Re: Multi-Regional vs. Replacement, was This might be an ev

J. Moore (
Wed, 24 May 95 10:27:00 -0500

Jo> >It does not, however, tell you anything about admixture or the lack of
Jo> >it, as the MtDNA proponents had claimed, and as is still claimed by
Jo> >people using it as support for the replacement theory. It tells you
Jo> >about one side of a family.

Jo> >In the same way, knowing that someones's last name is "Moore", which
Jo> >is English (although possibly changed from the Scottish [or Irish?]
Jo> >form of the surname) doesn't tell you what their ancestry consists
Jo> >of. In my case, for instance, it's mostly Danish. My name, though
Jo> >handed down through one side of the family, just as MtDNA is handed
Jo> down
Jo> >through one side of the family, doesn't show the whole picture about my
Jo> >ancestry.

Jo> Your example uses a sample size of 1. Pretty sus statistics!

It's not statistics at all, as I explain at the end.

Jo> On the other hand, if *everyone*'s name was Moore (known to be an
Jo> English name), this would be at least pretty good evidence for the
Jo> hypothesis that there were no (or at least very few) Danish ancestors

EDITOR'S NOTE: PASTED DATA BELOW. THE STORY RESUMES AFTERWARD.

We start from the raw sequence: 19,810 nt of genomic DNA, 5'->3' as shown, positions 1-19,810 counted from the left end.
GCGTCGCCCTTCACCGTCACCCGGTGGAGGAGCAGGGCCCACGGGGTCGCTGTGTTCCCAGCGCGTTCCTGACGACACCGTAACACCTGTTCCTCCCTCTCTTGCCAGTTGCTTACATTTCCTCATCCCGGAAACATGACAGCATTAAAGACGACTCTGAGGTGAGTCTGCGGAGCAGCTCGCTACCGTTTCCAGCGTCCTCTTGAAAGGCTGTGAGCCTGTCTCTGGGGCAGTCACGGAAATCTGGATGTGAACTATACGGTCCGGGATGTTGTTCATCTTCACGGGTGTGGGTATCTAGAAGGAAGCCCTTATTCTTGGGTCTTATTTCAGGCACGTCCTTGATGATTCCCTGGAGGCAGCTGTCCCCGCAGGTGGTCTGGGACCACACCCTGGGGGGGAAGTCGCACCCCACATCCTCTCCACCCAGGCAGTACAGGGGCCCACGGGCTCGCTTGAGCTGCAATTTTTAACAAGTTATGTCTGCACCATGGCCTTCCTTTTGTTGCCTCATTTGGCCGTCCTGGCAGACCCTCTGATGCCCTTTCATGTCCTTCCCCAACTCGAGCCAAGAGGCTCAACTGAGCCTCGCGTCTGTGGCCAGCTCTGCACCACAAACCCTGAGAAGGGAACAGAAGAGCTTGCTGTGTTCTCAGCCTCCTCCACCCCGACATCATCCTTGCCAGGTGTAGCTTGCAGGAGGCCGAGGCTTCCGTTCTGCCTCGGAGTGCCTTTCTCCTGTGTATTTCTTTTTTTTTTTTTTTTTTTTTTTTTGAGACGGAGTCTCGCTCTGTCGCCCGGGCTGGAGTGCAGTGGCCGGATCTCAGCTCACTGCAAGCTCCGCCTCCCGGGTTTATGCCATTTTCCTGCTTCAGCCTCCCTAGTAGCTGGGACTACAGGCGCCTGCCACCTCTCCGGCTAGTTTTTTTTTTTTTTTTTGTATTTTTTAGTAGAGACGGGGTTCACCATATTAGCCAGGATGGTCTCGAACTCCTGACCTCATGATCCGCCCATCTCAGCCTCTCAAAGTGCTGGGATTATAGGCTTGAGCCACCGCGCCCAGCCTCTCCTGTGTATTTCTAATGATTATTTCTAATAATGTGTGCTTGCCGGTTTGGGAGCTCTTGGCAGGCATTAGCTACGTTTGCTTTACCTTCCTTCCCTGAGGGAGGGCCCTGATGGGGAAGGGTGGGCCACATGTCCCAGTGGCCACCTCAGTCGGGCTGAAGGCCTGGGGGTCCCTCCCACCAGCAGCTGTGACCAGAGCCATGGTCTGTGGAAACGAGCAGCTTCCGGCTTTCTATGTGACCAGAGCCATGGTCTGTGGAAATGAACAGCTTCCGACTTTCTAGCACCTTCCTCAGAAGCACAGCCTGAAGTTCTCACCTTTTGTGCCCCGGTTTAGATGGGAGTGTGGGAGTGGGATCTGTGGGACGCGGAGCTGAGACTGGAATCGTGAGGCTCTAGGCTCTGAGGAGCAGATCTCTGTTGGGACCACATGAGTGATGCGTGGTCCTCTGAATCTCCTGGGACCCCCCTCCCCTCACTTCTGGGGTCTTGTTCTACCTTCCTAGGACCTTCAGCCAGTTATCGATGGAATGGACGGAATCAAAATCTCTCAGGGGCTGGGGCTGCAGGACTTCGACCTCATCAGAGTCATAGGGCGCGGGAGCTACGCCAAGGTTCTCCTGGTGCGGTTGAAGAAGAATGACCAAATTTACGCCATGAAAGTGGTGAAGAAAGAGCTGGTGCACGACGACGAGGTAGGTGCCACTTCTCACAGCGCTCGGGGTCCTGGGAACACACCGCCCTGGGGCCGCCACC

Jo> around.

Would it? Leaving aside the literalism in your complaint about sample
size (yet somehow not evident in your not accepting that last names are
often changed in form;-), it wouldn't tell you a damn thing about their
ancestry, except that there was at least *ONE* Moore in it. That's
actually ALL it can tell you for sure. In this analogy, everybody
except that one person could've been from somewhere else entirely, and
the amount of English ancestry could be infinitesimally small. Yet that
name could persist.

Now this is deliberately an extreme example, but I did it to show that
your conclusion does not necessarily hold up. What we are seeing with
MtDNA, as with surnames, is a single line being traced back until it
peters out. It tells us something, but it does not, as it supporters
seemed to claim, tell us everything. And it doesn't even disprove the
multi-regional hypothesis, as we would expect to find lineages going
back to somewhere (they have to, really), and it could as well be Africa
as somewhere else. But it doesn't show that *everybody* came from
there. Although it isn't likely that it's showing that only *one* person
came from there, that could in fact be the case.

Jo> I do have my doubts about the Replacement theory. But a valid
Jo> statistical refutal of the validity of the MtDNA argument must go *much*
Jo> further than just saying "It doesn't say anything about the male line."
Jo> I believe such valid (quantitative) refutals have been attempted, with
Jo> considerable success.
Jo> John

I am not doing a "statistical refutal"; I am merely showing the
inherent limits of what this worthwhile and important data can show us.

Jim Moore (

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